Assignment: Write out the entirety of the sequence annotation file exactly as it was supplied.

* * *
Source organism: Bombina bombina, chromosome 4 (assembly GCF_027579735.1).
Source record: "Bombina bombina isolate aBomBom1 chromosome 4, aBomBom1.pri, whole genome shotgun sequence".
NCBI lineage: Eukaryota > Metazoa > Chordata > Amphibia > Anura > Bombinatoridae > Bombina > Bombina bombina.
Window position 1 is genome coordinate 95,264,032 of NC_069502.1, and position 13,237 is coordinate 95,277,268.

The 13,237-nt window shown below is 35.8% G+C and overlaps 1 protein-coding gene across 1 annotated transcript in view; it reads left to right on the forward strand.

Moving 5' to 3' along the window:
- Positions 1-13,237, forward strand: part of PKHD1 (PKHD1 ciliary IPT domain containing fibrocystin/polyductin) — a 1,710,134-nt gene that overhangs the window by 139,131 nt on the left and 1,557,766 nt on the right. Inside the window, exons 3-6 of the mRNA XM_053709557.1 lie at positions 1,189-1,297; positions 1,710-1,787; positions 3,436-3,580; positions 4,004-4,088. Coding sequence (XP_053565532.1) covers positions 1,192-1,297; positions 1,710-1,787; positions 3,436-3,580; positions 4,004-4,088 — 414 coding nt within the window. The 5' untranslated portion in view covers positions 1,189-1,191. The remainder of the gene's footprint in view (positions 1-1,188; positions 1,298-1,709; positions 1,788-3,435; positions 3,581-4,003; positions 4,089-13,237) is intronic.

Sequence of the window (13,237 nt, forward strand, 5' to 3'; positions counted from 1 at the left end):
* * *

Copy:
Source organism: Bombina bombina, chromosome 4 (assembly GCF_027579735.1).
Source record: "Bombina bombina isolate aBomBom1 chromosome 4, aBomBom1.pri, whole genome shotgun sequence".
NCBI lineage: Eukaryota > Metazoa > Chordata > Amphibia > Anura > Bombinatoridae > Bombina > Bombina bombina.
Window position 1 is genome coordinate 95,264,032 of NC_069502.1, and position 13,237 is coordinate 95,277,268.

The 13,237-nt window shown below is 35.8% G+C and overlaps 1 protein-coding gene across 1 annotated transcript in view; it reads left to right on the forward strand.

Moving 5' to 3' along the window:
- Positions 1-13,237, forward strand: part of PKHD1 (PKHD1 ciliary IPT domain containing fibrocystin/polyductin) — a 1,710,134-nt gene that overhangs the window by 139,131 nt on the left and 1,557,766 nt on the right. Inside the window, exons 3-6 of the mRNA XM_053709557.1 lie at positions 1,189-1,297; positions 1,710-1,787; positions 3,436-3,580; positions 4,004-4,088. Coding sequence (XP_053565532.1) covers positions 1,192-1,297; positions 1,710-1,787; positions 3,436-3,580; positions 4,004-4,088 — 414 coding nt within the window. The 5' untranslated portion in view covers positions 1,189-1,191. The remainder of the gene's footprint in view (positions 1-1,188; positions 1,298-1,709; positions 1,788-3,435; positions 3,581-4,003; positions 4,089-13,237) is intronic.

Sequence of the window (13,237 nt, forward strand, 5' to 3'; positions counted from 1 at the left end):